George Monbiot is an environmental and political journalist, who writes for The Guardian. My values and beliefs align closely to his, although he is more radical than I am.
He has some careers advice on his blog, which warns me (and you):
Even intelligent, purposeful people almost immediately lose their way in such [corporate/institutional] worlds. They become so busy meeting the needs of their employers and surviving in the hostile world into which they have been thrust that they have no time or energy left to develop the career path they really wanted to follow. And you have to develop it: it simply will not happen by itself. The idea, so often voiced by new recruits who are uncomfortable with the choice they have made, that they can reform the institution they join from within, so that it reflects their own beliefs and moral codes, is simply laughable. For all the recent guff about “corporate social responsibility”, corporations respond to the market and to the demands of their shareholders, not to the consciences of their employees. Even the chief executive can make a difference only at the margins: the moment her conscience interferes with the non-negotiable purpose of her company – turning a profit and boosting the value of its shares – she’s out.
I had a session with the careers advisor this morning. Both he and I agreed that becoming a chartered engineer should be my key priority. However, Monbiot says, “…be wary of following the careers advice your college gives you.”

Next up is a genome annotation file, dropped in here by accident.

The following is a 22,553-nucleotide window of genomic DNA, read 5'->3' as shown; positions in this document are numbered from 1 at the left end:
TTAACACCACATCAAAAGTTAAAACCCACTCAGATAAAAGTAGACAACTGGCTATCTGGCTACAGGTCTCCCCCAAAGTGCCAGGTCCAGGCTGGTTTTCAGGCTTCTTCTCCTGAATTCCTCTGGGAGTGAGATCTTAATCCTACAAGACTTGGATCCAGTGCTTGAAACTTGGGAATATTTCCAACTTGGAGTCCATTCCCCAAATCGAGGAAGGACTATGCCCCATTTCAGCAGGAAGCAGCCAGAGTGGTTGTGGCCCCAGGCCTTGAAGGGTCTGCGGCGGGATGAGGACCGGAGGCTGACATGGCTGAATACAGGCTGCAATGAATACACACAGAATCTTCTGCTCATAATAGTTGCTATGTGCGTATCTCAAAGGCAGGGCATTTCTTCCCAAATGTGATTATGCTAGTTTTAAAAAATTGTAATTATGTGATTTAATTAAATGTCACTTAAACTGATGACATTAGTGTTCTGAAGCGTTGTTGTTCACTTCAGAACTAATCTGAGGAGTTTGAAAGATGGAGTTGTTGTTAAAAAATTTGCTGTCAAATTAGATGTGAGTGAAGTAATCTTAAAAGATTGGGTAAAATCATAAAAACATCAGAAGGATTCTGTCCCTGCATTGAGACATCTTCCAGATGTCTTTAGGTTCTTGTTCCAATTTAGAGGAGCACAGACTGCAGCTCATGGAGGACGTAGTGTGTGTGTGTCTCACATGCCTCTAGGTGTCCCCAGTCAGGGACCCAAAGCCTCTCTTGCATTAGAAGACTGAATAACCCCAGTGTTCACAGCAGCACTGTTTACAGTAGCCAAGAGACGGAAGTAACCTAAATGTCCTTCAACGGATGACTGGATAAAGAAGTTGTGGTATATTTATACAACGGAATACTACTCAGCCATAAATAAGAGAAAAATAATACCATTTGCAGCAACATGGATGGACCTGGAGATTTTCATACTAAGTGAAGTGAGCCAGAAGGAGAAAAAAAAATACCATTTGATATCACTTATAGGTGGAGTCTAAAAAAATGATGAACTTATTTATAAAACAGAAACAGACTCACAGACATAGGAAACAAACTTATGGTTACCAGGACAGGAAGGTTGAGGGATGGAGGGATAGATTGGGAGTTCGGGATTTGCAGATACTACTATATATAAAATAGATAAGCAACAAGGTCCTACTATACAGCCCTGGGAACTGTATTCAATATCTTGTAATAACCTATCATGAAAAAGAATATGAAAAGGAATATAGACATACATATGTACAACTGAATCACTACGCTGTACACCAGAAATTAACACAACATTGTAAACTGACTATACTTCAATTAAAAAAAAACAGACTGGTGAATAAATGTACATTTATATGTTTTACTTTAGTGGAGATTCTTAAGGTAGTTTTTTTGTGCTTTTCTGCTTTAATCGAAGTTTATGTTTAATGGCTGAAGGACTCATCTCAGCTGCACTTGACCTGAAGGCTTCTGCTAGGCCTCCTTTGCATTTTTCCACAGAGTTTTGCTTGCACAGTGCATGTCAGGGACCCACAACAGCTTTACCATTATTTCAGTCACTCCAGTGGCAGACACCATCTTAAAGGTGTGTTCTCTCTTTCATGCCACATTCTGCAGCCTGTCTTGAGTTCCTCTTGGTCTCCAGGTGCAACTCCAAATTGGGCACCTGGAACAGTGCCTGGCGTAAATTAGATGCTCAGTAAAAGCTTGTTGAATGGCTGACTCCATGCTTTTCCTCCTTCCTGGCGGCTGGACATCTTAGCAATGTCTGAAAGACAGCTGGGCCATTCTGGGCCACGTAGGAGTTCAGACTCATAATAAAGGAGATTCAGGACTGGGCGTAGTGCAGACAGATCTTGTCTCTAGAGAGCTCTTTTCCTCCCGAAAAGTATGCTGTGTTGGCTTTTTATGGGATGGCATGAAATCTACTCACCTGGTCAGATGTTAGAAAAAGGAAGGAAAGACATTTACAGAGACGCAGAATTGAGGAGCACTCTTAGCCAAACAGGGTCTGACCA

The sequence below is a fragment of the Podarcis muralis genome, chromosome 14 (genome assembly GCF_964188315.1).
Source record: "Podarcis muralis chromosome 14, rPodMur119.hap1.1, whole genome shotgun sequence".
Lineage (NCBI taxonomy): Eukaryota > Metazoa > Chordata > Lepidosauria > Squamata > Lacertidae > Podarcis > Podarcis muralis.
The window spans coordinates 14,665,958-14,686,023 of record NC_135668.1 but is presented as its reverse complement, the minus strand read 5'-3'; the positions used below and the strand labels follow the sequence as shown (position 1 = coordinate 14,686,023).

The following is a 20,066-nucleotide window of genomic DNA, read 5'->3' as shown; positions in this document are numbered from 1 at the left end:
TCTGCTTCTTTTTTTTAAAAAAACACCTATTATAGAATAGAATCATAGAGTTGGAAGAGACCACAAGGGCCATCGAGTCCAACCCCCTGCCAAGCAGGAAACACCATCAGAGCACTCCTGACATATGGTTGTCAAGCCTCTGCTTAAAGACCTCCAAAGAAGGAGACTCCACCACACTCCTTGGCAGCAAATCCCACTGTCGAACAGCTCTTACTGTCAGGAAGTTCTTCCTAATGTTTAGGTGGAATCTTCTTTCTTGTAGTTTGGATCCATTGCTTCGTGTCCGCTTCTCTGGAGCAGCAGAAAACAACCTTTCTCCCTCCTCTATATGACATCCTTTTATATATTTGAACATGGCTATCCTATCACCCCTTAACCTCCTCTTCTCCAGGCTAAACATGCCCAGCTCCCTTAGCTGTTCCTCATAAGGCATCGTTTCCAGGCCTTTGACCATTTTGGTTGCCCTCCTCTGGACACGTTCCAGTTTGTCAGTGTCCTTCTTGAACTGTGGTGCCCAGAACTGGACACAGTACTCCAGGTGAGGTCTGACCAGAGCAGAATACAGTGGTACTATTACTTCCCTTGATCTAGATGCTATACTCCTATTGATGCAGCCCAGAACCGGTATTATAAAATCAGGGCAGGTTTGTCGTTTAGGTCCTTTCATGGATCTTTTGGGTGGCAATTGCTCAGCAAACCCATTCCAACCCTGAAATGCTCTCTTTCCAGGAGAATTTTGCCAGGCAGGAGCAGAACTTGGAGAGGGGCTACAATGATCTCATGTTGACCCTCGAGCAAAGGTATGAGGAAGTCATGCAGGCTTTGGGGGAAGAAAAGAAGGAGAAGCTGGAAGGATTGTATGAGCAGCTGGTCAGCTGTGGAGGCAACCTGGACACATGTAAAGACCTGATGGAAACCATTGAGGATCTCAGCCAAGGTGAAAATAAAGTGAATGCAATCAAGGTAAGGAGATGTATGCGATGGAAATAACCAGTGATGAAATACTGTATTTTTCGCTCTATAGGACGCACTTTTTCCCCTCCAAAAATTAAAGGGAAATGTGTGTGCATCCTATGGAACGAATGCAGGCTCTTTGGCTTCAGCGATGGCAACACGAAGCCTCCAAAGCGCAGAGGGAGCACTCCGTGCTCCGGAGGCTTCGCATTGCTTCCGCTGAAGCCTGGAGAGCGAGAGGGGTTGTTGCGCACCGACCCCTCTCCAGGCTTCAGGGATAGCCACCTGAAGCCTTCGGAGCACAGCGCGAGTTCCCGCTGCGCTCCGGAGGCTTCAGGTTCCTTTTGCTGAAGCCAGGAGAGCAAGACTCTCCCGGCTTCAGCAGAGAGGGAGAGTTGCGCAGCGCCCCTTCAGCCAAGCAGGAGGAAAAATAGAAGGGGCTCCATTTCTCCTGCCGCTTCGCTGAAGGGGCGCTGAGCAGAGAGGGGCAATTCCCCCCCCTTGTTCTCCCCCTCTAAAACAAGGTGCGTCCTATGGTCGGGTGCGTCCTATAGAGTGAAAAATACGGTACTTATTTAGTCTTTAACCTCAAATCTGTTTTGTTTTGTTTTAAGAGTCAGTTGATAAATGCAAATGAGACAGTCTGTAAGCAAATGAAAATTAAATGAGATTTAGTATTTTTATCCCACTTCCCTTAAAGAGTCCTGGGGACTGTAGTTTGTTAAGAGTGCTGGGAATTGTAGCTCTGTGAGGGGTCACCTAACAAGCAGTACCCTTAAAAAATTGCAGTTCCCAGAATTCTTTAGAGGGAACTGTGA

Nor does this mean that you shouldn’t take “work experience” in the institutions whose worldview you do not accept if it’s available, and where there are essential skills you feel you can learn at their expense. But you must retain absolute clarity about the limits of this exercise, and you must leave the moment you’ve learnt what you need to learn (usually after just a few months) and the firm starts taking more from you than you are taking from it. How many times have I heard students about to start work for a corporation claim that they will spend just two or three years earning the money they need, then leave and pursue the career of their choice? How many times have I caught up with those people several years later, to discover that they have acquired a lifestyle, a car and a mortgage to match their salary, and that their initial ideals have faded to the haziest of memories, which they now dismiss as a post-adolescent fantasy? How many times have I watched free people give up their freedom?